• Donald Norman's The Design of Everyday Things. Usability in general and has many pointers on how to think about usability without going into specific technologies. It's applicable to desktop application usability anyway, though.

Try reading this book: Don't Make Me Think. While it's focused on web usability it is applicable to all facets of UI design.

As a front-end developer, I would like to develop nice and good usability web applications. However, normally developers are good at coding. So, I would ask how to get started with learning some UI design knowledge? What's your recommended books or courses for a newbie to learn? Basically for graphic design, fonts and colors etc etc.

  1. Build on the shoulders of those who have gone before. To be a great developer, you have to know your stuff. In the same way, to be a good designer requires understanding of some basic foundational guidelines. Some of it may seem pretty simple and tedious, but understanding the proper principles of typography, color theory, grid systems and so on can help you a lot. A few resources to get you going are:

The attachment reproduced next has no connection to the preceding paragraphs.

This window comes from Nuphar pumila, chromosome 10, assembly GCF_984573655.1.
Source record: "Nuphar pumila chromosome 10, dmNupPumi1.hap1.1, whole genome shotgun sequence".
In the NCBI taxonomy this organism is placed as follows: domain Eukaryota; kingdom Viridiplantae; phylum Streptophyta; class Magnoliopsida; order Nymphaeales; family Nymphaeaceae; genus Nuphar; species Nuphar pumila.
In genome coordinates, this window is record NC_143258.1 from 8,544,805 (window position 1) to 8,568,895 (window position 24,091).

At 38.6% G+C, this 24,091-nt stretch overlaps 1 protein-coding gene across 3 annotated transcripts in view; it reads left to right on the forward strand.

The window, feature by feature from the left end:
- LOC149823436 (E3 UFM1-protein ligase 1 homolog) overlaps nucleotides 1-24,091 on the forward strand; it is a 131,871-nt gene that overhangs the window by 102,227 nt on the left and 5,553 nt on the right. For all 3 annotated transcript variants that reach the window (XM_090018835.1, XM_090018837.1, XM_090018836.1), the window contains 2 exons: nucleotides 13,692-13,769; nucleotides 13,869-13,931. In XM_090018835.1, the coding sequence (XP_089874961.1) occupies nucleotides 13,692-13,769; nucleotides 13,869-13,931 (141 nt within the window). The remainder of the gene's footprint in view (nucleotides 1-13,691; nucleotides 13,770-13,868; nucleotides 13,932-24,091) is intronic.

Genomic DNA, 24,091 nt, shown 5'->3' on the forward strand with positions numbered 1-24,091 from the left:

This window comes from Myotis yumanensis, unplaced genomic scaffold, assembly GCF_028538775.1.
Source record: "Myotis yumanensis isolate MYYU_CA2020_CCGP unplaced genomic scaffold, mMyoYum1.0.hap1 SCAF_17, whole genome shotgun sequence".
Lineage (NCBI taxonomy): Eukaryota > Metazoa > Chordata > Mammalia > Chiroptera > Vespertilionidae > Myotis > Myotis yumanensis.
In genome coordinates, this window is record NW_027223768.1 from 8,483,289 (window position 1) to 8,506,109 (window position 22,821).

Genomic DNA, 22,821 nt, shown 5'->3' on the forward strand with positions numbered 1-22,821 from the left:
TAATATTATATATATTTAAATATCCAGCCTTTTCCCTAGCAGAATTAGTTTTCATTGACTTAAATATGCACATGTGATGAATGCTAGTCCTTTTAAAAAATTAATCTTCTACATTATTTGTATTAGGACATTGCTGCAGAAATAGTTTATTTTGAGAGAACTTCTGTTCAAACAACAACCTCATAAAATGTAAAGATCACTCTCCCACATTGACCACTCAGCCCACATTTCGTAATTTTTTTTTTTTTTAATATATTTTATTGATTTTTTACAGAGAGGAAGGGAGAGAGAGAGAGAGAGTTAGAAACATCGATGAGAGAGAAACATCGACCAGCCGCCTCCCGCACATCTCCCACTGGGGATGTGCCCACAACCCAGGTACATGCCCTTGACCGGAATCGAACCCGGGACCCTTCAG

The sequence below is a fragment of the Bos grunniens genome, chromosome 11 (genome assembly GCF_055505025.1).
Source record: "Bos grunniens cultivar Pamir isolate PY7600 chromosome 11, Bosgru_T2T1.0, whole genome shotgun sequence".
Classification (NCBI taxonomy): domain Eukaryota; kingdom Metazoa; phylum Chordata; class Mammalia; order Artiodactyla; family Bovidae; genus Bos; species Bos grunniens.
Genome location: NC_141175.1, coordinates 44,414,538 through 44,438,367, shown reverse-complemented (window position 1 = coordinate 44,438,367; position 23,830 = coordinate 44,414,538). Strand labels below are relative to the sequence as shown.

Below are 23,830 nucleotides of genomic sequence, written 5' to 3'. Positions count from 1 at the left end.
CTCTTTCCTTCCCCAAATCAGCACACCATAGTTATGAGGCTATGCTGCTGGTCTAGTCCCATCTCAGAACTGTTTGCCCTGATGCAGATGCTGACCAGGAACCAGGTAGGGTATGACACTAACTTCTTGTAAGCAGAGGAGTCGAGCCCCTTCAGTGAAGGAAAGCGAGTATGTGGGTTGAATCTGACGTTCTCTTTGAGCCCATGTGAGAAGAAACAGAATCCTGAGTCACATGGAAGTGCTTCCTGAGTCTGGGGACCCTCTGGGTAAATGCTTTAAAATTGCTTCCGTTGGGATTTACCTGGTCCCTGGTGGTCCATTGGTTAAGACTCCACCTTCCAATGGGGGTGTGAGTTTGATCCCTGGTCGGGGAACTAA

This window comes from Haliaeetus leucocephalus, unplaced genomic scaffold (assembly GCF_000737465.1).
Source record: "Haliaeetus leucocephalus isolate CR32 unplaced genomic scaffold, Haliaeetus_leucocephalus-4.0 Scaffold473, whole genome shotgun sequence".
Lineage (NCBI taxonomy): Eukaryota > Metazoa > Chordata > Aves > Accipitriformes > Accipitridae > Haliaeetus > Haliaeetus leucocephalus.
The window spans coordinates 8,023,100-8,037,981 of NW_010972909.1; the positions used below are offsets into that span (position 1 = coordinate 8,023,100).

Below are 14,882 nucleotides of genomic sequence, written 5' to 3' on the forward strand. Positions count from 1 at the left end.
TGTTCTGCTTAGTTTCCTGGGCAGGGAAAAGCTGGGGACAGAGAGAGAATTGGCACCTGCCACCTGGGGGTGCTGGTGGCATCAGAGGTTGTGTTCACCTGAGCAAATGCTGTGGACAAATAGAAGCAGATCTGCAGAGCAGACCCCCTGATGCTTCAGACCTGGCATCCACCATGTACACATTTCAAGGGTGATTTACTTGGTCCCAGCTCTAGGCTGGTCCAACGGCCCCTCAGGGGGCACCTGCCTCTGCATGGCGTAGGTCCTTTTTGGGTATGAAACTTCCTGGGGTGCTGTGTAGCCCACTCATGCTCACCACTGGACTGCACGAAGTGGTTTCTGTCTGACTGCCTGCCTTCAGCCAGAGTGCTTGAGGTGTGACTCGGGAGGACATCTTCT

That list should generate it's own follow-on books / websites reading list for you.

  2. Ask questions. Find some designers you really like and ask questions. Try to understand why they made the decisions they did. Most people are pretty willing to talk about their own work. Asking questions helps you to understand why designers use (or don't use) certain design principles in their work.

  3. Actually design (and seek out constructive criticism.) Like anything you do in life, reading and learning can only take you so far. At some point, you have to start practicing. Find a small circle / community of more senior designers who can review your designers and give you some brutal, but constructive criticism. Your stuff will suck at first. Everyone's work does. Designers spend hours upon hours honing their talents and skills. Don't get discouraged by it. Just like anything you can gain mastery in, it takes time. Having people in your life who can give constructive feedback is a huge help.